Nurse dating patient family
Although experience can highlight issues, alone it does not offer sound solutions.
Nurses also need the ability to analyze these experiences so they can propose sound changes and persuade the elected officials and other gatekeepers to accept these changes.
These resources may include programs in local stores that offer significant cost savings in terms of pricing for prescription medications.
They need to develop skills that enable them to participate in the public policy process.
The following sections will give examples illustrating how nurses can develop and use their skills to advocate effectively in the community to persuade those in positions of power and authority to meet the needs of patients and their families.
Nurses can advocate for patients by sharing this information with their patients, and if necessary, persuading a specific pharmacy to match these prices for a patient, thus enabling patients to receive the medications they need.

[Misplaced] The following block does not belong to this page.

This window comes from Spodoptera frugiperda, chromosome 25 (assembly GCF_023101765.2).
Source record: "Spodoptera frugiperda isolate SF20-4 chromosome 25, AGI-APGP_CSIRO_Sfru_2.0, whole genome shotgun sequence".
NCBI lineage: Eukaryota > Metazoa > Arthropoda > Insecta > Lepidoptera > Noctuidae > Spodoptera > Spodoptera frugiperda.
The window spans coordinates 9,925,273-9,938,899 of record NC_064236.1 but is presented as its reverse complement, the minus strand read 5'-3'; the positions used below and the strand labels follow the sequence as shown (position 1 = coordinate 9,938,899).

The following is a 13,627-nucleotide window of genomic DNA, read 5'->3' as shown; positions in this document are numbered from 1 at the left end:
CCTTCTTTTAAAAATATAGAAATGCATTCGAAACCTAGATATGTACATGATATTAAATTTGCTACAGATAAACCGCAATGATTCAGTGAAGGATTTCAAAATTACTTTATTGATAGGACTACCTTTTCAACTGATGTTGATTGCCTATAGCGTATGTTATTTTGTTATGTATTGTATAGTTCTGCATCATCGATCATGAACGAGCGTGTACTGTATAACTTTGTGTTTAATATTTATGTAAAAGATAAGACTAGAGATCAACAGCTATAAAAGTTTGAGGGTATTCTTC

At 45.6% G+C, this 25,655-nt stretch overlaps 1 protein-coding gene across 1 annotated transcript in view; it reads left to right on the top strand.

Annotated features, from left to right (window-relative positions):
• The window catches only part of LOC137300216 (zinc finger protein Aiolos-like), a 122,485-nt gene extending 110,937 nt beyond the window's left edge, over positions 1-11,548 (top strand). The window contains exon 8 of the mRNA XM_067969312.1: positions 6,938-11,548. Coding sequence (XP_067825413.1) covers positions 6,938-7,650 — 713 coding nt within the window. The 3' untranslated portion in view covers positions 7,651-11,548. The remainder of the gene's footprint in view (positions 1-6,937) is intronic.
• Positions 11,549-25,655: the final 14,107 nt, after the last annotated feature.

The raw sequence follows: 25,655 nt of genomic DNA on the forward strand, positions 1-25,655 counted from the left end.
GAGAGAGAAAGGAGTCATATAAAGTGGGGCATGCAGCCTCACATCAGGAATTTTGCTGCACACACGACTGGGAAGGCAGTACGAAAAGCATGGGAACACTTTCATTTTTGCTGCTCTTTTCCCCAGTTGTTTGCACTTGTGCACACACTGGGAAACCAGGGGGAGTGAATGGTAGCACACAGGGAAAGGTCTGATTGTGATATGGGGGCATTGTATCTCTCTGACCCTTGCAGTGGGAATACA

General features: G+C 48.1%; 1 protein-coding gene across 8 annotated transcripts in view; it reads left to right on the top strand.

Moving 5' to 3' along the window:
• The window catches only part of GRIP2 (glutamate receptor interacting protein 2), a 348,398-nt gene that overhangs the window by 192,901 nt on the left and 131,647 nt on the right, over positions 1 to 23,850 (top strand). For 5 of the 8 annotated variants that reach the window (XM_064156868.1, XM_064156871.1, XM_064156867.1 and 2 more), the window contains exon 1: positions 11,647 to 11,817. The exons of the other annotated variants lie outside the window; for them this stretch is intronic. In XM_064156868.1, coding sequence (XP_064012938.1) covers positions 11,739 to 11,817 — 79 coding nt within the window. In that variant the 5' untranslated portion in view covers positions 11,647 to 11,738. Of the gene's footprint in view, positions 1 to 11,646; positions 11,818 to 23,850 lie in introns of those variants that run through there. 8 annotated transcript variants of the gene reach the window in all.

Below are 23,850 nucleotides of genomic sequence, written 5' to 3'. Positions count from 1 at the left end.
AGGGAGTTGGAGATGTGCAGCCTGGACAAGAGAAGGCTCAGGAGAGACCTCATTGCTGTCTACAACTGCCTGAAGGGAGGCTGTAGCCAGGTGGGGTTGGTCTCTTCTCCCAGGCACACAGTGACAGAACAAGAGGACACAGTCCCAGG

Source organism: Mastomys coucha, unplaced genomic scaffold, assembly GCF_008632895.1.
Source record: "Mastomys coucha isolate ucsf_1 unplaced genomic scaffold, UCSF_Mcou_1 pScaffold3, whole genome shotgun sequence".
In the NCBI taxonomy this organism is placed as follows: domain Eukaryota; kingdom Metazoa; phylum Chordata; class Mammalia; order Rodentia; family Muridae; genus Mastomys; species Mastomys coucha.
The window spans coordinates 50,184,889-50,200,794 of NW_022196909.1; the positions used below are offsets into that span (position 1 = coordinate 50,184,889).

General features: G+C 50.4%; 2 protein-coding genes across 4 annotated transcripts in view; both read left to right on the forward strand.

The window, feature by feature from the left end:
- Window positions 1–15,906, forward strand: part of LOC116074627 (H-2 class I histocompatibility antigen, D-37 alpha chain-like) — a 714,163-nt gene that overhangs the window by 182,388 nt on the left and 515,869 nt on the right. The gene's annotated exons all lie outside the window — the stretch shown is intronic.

Another example of how nurses can assist patients to overcome economic barriers to healthcare involves cancer care services.
These arenas include economic matters and the educational and healthcare systems.
The cost of healthcare continues to rise making it difficult, if not impossible for some patients to receive the care they need.In this article we will describe advocacy and provide examples of how nurses can advocate in the community, specifically in economic matters and the educational and healthcare systems.We will also describe the process for advocating in the legislative arena.Historically, from the time of Florence Nightingale, the nurse has been the person who has identified patient needs and sought ways to have these needs met.The many opportunities nurses have to observe first-hand the positives and negatives of the current healthcare system enable them to identify needs and concerns related to the care patients currently receive (or don’t receive).Additionally, nursing continues to be ranked highest among the various professions in terms of being the most trusted (Porter-O'Grady & Malloch, 2011).